Muslim Student Association educates students during Islamic Awareness Week


Members of the Moorpark College Muslim Student Association stand for the Jumu'ah prayer on campus on Friday, Jan. 31. The sermon and prayer is the final celebration for Islam Awareness Week. Photo credit: Morgan Ellis

By Morgan Ellis

Last week, one of Moorpark College’s most active clubs, the Muslim Student Association, conducted a series of daily events from Jan. 27- 31 to acknowledge Islamic Awareness Week.

“I think it’s all about raising awareness,” MSA member Igbal Abdalla mentioned. “Also, just feeling like I could do activities about my religion on campus, it’s a really huge thing for me because not a lot of colleges do that. For me being able to celebrate it, it’s very important.”

One of the club’s primary goals is to address Islamophobia and counter stereotypes and misconceptions regarding Islam. The club also wanted to show people that there is a large Muslim presence at Moorpark College, and encourage those who identify with the community to get involved, but also educate and interact with people who aren’t Muslim. The club is open to all who are eager to participate.

For the first day of Islamic Awareness Week, the club wanted to give students some basic information about their faith by informing people about the five pillars of Islam.

“We had a really big turnout where people were coming in, they were getting educated, everybody was talking,” president of the MSA, Salman Muntazir remarked.

The second day overlapped with Club Rush, so the MSA was able to take advantage of the extra foot traffic along Raider Walk to celebrate “Meet A Muslim Day.” Members of the club hand made large picture frames and gave out roses, which encouraged students to approach the club for a picture and some conversation.

On Wednesday, also taking place during Club Rush, they celebrated “World Hijab Day.” The goal was to educate students about the spiritual and cultural value of the hijab, and break any stereotypes or misconceptions surrounding it. They offered free scarves to students passing by.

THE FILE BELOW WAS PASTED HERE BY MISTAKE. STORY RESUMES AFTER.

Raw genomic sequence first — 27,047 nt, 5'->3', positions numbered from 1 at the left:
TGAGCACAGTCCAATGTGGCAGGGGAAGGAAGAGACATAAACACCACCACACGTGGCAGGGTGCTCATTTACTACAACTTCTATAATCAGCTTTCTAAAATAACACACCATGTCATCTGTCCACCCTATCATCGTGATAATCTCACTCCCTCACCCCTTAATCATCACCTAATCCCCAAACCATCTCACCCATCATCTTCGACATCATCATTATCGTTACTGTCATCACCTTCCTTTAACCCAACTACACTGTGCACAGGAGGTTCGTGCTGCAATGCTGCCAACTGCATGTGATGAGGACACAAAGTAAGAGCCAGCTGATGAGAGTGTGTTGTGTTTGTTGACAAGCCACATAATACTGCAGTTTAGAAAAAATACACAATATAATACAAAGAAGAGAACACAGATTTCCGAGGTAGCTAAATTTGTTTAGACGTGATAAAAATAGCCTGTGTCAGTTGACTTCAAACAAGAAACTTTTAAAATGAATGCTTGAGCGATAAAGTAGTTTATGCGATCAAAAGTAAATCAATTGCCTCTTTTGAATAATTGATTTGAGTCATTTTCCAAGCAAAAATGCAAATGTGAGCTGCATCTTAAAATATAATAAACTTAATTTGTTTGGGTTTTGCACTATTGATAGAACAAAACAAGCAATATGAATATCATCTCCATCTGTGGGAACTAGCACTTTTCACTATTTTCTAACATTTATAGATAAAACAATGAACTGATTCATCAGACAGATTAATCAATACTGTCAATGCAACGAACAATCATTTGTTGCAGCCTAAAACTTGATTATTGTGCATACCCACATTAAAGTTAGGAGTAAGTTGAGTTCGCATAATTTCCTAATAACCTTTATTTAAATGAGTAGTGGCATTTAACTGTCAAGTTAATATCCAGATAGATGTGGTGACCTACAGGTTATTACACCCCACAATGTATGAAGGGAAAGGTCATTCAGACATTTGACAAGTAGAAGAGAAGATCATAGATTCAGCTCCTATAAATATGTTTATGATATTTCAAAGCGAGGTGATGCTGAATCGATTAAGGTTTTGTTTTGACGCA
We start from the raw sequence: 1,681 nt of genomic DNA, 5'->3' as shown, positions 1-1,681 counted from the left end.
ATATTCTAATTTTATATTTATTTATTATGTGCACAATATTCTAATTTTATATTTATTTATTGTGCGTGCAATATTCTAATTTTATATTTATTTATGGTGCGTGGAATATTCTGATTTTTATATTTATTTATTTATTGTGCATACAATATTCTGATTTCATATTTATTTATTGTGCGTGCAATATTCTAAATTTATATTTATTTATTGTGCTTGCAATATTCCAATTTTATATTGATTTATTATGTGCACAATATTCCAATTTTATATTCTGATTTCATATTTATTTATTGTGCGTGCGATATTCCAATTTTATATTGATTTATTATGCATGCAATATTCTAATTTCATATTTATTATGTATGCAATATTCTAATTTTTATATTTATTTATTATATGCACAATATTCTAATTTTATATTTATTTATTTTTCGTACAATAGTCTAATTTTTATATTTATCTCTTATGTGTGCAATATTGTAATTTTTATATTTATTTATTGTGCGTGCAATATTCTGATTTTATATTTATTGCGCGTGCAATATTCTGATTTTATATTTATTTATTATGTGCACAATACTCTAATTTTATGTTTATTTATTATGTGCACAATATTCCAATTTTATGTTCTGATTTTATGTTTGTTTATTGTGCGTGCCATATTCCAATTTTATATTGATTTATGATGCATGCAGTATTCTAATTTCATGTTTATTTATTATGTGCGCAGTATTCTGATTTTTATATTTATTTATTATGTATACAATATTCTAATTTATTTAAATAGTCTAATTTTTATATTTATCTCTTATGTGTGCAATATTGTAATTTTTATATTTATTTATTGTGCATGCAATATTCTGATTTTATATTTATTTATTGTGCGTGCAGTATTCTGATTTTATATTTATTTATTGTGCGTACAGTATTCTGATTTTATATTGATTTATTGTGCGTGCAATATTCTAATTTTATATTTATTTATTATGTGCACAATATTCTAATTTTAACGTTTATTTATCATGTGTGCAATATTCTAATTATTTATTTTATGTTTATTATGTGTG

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Aya Alioua, member of Moorpark College's Muslim Student Association, sits at the club's booth for World Hijab Day on Wednesday, Jan. 29, 2020. They are encouraging students to take a complimentary scarf and "strike a pose." Photo credit: Morgan Ellis

“People need to know that it’s not a sign of oppression, but a sign of submission to God,” Muntazir said. “It’s a choice, and it actually shows a sign of freedom in Islam.”

The next day, the MSA staged a peaceful protest to raise awareness to injustices surrounding the Muslim community all over the world, in places such as, but not limited to, Palestine, Yemen, China, India, Sudan and even the United States.

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Maisam Barakat, from left, and Maryam Sayeda follow chants during the Moorpark College Muslim Student Association's peaceful protest in front of Fountain Hall on Thursday, Jan. 30. For the fourth day of Islamic Awareness Week, the club is educating people about injustices around the world surrounding the Muslim community through this demonstration. Photo credit: Morgan Ellis

Members of the club stood in front of Fountain Hall with signs preaching peace, including Aveista Helmandi, the club’s public outreach representative, educated students about issues that they may not have previously been aware of. This was followed by a series of chants led by Helmandi.

“It’s important to know that our own neighbors in Moorpark College are affected by this,” Helmandi said in her speech. “It’s a continuous thing that individuals don’t even talk about.”

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Aveista Helmandi, the public outreach coordinator of the Muslim Student Association, leads chants during the peaceful protest in front of Fountain Hall on Thursday, Jan. 30. One of the chants recited during the fourth day of Islamic Awareness Week is "The people united will never be divided." Photo credit: Morgan Ellis

For the final day of Islamic Awareness Week, the MSA held a sermon and prayer, called Jumu’ah, on the quad. It was led by Naquib Shifa, a high school teacher from Simi Valley who also enjoys delivering sermons and educating people about Islam.

This was held specifically on Friday because of the spiritual significance of the day, similar to Saturday in Judaism and Sunday in Christianity.

“People just need to know that we exist, we are on campus, and these are our ideas,” Muntazir reflected.